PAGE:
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Stories To Tell is a full service book publishing company for independent authors. We provide editing, design, publishing, and marketing of fiction and non-fiction. We specialize in sophisticated, unique illustrated book design.

Stories To Tell Books BLOG

Sometimes It's Better Not to Write

Nan Barnes

Here's another excellent question from an author with a book in progress.

April H. wrote: I've been working on a chapter here and there as much as time allows, but in the process of selling my home, a lot of my research materials were minimally packed. I am trying to find a way to make a writing schedule even if it's short. Any thoughts?

April, I know you're not the only one with this problem! Real life has a way of intruding on less-urgent projects. it can make you lose your momentum. It's rare for authors to have the luxury of writing often, whenever they want, without interruption.

Here is the thing about writing in short segments: it may not produce your best work. You can't expect to just jump in and be creative, or to achieve a consistent tone in your prose after being away for too long.

So the best things to do in small chunks are the more mechanical ones that you really can't mess up, like sorting and scanning photos, or putting your research into order. That's all logical work. In the same way, small research projects, meant for filling in an unknown piece of the book, can be tackled when you're not really into the book as a whole.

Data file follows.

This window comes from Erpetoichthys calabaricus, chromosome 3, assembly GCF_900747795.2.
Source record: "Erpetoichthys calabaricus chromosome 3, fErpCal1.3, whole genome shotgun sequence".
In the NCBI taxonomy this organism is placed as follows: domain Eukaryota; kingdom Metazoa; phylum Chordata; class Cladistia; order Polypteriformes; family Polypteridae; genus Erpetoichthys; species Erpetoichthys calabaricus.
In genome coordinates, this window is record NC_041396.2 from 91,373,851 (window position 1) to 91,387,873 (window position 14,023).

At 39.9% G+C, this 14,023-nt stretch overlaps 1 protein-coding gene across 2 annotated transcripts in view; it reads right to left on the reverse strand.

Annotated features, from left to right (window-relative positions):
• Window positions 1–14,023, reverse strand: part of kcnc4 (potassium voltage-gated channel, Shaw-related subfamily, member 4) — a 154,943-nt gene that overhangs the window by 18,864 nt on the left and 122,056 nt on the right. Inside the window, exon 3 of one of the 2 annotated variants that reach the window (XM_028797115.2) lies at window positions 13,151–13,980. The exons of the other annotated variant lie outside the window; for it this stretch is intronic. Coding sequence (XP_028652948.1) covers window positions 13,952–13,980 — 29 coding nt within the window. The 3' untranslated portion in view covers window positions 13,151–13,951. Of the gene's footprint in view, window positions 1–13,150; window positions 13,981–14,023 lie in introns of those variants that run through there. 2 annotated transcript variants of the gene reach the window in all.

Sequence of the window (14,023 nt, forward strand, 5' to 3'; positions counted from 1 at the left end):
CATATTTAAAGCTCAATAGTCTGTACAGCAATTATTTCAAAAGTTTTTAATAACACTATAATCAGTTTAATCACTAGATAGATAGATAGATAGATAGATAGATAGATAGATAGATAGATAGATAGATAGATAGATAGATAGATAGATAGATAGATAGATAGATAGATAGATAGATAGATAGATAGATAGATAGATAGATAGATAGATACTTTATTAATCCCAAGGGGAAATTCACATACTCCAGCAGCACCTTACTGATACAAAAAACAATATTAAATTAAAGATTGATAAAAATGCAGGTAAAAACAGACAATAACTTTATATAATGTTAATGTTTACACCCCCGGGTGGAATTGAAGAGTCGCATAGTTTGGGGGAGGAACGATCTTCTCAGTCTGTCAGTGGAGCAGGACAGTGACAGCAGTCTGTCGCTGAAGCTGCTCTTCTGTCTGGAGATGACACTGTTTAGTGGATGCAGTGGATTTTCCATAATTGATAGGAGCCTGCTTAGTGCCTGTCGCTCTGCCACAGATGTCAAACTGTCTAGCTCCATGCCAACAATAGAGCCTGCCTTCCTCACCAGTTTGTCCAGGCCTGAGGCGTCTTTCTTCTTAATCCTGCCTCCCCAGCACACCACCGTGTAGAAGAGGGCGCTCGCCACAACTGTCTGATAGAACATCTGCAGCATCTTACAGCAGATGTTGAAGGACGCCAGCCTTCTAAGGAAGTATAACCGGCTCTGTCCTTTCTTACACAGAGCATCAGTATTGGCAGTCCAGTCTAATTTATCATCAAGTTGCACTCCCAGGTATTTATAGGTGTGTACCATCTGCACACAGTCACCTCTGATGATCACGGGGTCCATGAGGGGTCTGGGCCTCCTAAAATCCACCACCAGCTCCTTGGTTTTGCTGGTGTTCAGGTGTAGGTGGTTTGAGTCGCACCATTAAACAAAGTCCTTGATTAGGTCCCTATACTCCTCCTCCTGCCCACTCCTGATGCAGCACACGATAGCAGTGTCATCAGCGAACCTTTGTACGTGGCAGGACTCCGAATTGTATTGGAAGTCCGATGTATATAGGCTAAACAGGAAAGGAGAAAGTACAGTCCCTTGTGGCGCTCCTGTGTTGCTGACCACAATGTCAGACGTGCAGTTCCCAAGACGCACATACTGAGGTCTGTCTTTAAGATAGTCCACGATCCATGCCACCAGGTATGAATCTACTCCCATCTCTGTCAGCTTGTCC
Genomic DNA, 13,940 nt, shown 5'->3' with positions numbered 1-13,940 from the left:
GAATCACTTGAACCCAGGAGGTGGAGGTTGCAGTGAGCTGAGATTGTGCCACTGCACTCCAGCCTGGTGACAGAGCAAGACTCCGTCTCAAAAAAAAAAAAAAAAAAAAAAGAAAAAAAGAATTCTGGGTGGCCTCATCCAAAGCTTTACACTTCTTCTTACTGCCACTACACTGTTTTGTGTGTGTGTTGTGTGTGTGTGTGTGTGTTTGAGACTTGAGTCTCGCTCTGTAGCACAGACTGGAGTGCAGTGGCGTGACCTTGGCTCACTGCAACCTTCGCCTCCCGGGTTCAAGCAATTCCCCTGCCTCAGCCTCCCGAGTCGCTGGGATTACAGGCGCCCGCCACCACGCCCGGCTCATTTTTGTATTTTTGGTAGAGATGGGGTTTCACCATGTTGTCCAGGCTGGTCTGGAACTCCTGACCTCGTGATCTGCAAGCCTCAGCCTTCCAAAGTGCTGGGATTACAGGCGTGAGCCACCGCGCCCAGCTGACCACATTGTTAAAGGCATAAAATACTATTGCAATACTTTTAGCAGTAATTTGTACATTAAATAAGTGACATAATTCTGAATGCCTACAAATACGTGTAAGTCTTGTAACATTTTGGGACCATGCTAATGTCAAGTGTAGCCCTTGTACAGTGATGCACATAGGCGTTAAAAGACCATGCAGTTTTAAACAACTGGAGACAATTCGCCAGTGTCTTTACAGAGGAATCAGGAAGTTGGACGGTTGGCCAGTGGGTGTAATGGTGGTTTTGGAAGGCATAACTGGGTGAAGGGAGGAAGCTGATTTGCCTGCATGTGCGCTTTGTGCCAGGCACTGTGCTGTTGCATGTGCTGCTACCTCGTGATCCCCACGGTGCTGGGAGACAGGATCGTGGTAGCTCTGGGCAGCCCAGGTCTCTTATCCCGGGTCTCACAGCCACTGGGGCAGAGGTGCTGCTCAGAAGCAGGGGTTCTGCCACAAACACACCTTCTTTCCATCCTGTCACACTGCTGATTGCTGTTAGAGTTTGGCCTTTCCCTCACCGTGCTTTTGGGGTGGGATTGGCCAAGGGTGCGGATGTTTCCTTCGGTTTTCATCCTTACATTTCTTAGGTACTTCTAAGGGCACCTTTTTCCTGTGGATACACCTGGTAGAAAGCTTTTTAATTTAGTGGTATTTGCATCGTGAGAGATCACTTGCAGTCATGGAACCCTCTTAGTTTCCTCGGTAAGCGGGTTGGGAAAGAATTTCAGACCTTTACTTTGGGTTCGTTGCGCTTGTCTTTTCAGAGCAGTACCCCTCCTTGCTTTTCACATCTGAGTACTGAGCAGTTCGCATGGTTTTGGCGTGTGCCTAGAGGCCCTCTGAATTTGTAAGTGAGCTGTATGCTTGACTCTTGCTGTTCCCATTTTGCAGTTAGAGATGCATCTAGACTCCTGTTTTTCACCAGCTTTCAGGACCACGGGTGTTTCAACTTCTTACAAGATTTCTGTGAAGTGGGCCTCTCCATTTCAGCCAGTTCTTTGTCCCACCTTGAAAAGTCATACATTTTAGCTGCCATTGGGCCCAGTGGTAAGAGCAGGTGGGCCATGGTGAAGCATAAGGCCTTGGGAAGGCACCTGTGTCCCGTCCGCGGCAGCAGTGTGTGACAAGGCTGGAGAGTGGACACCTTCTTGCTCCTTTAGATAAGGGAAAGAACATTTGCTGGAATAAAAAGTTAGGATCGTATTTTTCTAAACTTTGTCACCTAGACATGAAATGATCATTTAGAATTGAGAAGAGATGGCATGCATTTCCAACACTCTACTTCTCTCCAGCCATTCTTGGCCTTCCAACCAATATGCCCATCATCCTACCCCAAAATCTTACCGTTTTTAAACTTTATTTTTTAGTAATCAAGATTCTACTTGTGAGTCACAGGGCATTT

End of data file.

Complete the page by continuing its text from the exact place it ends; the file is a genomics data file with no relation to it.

If you brainstorm and make yourself a list of these pesky short-term tasks on one day, then each time you get a chance to do a short session, you don't have to figure out what to do, and you can cross one more thing off the list.

Ideally, if you are going to do the actual writing, the original creation part of the book, try to do it in longer sessions, say for 2 hours or more. Before you write, read over material you have written before. That way, your tone and style will carry from one session to the next, and the book won't seem choppy.

In my own experience, I have tried it both ways - long term, drawn out writing in short segments, and longer, intense, focused sessions of writing. Focused wins, each time, and not just because I get faster at composing sentences. It's because I start having fun with the project, and the ideas start flowing.

As a consequence, I have found that ultimately it's much easier, despite my busy schedule, to find the time to write in longer sessions, and to get lost in the work. I hope you get a chance to experience that pleasure, sometime soon!